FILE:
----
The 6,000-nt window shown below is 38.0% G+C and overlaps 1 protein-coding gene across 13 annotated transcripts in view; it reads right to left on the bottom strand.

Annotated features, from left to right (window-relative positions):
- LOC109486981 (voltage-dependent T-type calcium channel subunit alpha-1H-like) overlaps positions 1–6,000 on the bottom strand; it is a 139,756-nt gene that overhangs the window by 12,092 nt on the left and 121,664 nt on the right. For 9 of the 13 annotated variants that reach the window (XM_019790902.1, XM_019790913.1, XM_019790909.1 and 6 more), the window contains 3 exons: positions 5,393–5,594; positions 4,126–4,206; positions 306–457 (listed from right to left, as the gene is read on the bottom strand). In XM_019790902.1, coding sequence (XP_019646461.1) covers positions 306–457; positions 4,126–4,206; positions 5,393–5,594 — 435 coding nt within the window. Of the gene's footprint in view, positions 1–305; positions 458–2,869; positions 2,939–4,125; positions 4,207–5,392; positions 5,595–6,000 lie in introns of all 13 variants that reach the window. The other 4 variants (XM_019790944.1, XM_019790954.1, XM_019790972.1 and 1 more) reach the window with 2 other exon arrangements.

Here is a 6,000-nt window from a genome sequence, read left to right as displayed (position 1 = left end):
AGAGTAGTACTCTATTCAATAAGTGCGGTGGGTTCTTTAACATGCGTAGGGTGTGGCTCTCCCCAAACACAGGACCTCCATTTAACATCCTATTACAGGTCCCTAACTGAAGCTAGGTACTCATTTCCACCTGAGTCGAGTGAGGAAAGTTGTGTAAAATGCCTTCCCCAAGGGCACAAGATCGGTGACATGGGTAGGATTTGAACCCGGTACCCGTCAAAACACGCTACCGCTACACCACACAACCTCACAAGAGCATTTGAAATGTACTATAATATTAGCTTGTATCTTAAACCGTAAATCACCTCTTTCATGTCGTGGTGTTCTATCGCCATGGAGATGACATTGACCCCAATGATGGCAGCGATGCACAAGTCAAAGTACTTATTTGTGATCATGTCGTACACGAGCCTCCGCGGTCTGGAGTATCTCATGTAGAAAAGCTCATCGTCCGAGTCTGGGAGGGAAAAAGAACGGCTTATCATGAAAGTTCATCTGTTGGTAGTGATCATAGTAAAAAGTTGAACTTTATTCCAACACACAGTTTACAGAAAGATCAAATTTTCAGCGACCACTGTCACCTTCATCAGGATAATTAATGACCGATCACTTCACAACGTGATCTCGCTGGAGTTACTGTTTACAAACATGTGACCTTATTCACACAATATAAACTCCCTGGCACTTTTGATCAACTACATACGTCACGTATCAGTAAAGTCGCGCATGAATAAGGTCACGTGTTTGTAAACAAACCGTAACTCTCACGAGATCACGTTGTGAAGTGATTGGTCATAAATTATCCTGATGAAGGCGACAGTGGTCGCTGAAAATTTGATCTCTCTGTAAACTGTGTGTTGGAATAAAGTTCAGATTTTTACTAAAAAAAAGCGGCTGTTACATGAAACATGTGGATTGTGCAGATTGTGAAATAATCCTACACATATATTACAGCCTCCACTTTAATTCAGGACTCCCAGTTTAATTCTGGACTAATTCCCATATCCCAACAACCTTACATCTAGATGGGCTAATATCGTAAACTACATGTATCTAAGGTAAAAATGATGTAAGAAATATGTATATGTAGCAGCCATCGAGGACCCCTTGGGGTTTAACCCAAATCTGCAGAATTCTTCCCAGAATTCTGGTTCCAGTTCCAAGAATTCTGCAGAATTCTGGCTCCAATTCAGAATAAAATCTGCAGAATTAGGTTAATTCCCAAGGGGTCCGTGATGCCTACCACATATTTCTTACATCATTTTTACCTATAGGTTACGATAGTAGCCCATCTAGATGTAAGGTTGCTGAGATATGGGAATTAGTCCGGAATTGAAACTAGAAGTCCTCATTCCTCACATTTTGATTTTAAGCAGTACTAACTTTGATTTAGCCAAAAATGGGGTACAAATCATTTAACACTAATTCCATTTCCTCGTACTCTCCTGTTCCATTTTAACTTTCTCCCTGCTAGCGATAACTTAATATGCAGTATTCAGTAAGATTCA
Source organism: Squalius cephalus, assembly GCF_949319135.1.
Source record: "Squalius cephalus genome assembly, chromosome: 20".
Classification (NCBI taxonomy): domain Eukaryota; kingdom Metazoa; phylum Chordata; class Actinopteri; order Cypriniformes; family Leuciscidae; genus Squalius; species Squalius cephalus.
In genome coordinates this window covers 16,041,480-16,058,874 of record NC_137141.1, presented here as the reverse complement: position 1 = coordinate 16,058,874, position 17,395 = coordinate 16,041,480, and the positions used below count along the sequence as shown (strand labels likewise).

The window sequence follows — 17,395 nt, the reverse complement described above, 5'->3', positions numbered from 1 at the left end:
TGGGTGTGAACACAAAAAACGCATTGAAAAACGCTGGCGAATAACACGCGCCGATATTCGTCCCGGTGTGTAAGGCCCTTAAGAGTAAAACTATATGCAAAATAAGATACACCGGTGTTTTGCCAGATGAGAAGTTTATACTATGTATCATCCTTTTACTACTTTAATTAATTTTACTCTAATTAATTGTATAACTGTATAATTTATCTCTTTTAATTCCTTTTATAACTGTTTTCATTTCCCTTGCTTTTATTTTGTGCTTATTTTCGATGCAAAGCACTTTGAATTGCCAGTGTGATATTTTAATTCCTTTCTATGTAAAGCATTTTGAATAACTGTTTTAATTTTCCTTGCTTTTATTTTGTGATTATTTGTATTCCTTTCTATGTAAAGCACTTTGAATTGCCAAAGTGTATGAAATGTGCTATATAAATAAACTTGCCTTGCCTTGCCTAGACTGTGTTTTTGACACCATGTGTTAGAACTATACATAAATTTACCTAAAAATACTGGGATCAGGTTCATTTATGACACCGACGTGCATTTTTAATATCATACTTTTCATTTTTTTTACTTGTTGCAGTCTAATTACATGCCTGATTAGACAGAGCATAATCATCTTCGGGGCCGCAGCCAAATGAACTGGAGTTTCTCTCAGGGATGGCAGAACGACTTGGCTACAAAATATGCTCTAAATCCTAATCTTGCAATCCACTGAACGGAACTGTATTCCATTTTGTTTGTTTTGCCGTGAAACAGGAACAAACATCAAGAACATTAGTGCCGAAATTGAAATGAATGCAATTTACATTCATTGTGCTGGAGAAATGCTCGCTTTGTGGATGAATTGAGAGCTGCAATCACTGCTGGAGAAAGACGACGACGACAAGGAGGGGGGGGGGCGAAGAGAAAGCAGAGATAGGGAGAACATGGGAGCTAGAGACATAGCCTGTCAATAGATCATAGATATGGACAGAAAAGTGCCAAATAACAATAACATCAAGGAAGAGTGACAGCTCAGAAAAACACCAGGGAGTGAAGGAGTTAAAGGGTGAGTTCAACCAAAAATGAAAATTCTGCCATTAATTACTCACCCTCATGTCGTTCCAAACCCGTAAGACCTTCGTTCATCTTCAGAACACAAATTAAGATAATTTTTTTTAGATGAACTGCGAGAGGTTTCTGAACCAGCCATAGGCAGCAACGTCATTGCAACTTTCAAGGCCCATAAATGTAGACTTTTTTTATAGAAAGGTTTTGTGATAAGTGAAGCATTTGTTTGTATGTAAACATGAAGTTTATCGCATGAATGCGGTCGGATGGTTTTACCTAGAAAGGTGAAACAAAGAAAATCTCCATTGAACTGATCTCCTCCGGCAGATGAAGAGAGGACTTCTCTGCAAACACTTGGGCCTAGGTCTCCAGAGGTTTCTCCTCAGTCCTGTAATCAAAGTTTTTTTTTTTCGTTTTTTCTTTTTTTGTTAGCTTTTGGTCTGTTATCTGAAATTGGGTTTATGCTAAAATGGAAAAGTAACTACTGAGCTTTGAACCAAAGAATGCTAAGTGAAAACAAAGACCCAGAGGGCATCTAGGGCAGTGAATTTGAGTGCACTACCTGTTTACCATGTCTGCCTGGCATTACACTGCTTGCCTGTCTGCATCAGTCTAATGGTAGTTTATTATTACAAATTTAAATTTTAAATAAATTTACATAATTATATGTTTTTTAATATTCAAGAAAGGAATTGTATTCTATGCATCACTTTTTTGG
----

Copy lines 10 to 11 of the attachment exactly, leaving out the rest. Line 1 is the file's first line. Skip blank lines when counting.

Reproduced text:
The window sequence follows — 17,395 nt, the reverse complement described above, 5'->3', positions numbered from 1 at the left end:
TGGGTGTGAACACAAAAAACGCATTGAAAAACGCTGGCGAATAACACGCGCCGATATTCGTCCCGGTGTGTAAGGCCCTTAAGAGTAAAACTATATGCAAAATAAGATACACCGGTGTTTTGCCAGATGAGAAGTTTATACTATGTATCATCCTTTTACTACTTTAATTAATTTTACTCTAATTAATTGTATAACTGTATAATTTATCTCTTTTAATTCCTTTTATAACTGTTTTCATTTCCCTTGCTTTTATTTTGTGCTTATTTTCGATGCAAAGCACTTTGAATTGCCAGTGTGATATTTTAATTCCTTTCTATGTAAAGCATTTTGAATAACTGTTTTAATTTTCCTTGCTTTTATTTTGTGATTATTTGTATTCCTTTCTATGTAAAGCACTTTGAATTGCCAAAGTGTATGAAATGTGCTATATAAATAAACTTGCCTTGCCTTGCCTAGACTGTGTTTTTGACACCATGTGTTAGAACTATACATAAATTTACCTAAAAATACTGGGATCAGGTTCATTTATGACACCGACGTGCATTTTTAATATCATACTTTTCATTTTTTTTACTTGTTGCAGTCTAATTACATGCCTGATTAGACAGAGCATAATCATCTTCGGGGCCGCAGCCAAATGAACTGGAGTTTCTCTCAGGGATGGCAGAACGACTTGGCTACAAAATATGCTCTAAATCCTAATCTTGCAATCCACTGAACGGAACTGTATTCCATTTTGTTTGTTTTGCCGTGAAACAGGAACAAACATCAAGAACATTAGTGCCGAAATTGAAATGAATGCAATTTACATTCATTGTGCTGGAGAAATGCTCGCTTTGTGGATGAATTGAGAGCTGCAATCACTGCTGGAGAAAGACGACGACGACAAGGAGGGGGGGGGGCGAAGAGAAAGCAGAGATAGGGAGAACATGGGAGCTAGAGACATAGCCTGTCAATAGATCATAGATATGGACAGAAAAGTGCCAAATAACAATAACATCAAGGAAGAGTGACAGCTCAGAAAAACACCAGGGAGTGAAGGAGTTAAAGGGTGAGTTCAACCAAAAATGAAAATTCTGCCATTAATTACTCACCCTCATGTCGTTCCAAACCCGTAAGACCTTCGTTCATCTTCAGAACACAAATTAAGATAATTTTTTTTAGATGAACTGCGAGAGGTTTCTGAACCAGCCATAGGCAGCAACGTCATTGCAACTTTCAAGGCCCATAAATGTAGACTTTTTTTATAGAAAGGTTTTGTGATAAGTGAAGCATTTGTTTGTATGTAAACATGAAGTTTATCGCATGAATGCGGTCGGATGGTTTTACCTAGAAAGGTGAAACAAAGAAAATCTCCATTGAACTGATCTCCTCCGGCAGATGAAGAGAGGACTTCTCTGCAAACACTTGGGCCTAGGTCTCCAGAGGTTTCTCCTCAGTCCTGTAATCAAAGTTTTTTTTTTTCGTTTTTTCTTTTTTTGTTAGCTTTTGGTCTGTTATCTGAAATTGGGTTTATGCTAAAATGGAAAAGTAACTACTGAGCTTTGAACCAAAGAATGCTAAGTGAAAACAAAGACCCAGAGGGCATCTAGGGCAGTGAATTTGAGTGCACTACCTGTTTACCATGTCTGCCTGGCATTACACTGCTTGCCTGTCTGCATCAGTCTAATGGTAGTTTATTATTACAAATTTAAATTTTAAATAAATTTACATAATTATATGTTTTTTAATATTCAAGAAAGGAATTGTATTCTATGCATCACTTTTTTGG